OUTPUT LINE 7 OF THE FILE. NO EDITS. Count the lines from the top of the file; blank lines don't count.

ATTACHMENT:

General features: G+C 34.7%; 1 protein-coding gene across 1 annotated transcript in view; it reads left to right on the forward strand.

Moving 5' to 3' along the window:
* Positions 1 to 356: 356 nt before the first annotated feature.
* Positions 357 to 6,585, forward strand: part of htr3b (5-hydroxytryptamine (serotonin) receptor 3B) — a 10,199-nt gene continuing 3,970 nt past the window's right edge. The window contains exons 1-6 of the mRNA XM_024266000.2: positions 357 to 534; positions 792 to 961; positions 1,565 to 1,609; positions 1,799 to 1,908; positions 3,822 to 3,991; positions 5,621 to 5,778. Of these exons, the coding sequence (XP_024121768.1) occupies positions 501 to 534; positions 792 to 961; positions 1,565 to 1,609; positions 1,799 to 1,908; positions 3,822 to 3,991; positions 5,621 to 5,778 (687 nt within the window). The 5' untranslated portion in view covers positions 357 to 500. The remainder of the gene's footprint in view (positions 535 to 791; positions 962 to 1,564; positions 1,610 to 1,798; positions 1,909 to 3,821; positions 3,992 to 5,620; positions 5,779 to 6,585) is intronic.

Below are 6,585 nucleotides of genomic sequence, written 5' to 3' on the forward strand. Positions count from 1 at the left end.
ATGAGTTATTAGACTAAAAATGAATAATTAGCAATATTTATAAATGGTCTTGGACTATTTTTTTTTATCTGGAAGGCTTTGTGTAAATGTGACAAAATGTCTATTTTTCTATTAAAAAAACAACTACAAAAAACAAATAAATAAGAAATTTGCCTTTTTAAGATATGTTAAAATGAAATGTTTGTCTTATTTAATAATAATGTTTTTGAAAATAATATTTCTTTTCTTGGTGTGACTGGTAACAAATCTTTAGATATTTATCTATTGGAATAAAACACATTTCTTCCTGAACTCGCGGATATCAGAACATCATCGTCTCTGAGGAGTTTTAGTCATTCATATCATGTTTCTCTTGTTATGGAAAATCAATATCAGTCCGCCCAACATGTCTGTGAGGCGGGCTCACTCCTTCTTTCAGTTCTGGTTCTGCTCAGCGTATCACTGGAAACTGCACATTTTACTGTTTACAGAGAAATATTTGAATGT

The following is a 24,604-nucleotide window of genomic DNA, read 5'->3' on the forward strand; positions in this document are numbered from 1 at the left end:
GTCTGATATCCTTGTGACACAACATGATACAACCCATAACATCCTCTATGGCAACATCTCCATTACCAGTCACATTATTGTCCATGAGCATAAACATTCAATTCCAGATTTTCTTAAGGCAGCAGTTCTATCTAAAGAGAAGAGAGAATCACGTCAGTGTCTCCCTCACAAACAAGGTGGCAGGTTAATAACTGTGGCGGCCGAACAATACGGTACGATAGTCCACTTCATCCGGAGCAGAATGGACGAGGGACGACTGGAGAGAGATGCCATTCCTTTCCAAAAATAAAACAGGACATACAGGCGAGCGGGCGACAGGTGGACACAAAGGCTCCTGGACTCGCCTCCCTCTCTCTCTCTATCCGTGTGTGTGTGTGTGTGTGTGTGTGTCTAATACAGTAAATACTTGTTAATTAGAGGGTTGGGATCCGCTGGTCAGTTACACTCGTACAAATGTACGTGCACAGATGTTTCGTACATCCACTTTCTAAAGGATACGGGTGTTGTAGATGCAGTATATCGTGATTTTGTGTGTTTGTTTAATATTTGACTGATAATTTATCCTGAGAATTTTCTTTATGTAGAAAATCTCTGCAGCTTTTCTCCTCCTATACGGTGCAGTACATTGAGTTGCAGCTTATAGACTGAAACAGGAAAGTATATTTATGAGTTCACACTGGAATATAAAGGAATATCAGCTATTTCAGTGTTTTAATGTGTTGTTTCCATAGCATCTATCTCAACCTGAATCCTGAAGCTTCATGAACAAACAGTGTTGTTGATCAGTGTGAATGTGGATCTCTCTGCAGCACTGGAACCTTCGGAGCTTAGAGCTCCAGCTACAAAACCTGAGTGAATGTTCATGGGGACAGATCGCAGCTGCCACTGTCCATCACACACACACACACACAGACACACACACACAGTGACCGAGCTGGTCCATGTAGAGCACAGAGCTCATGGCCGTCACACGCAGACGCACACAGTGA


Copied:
The following is a 24,604-nucleotide window of genomic DNA, read 5'->3' on the forward strand; positions in this document are numbered from 1 at the left end: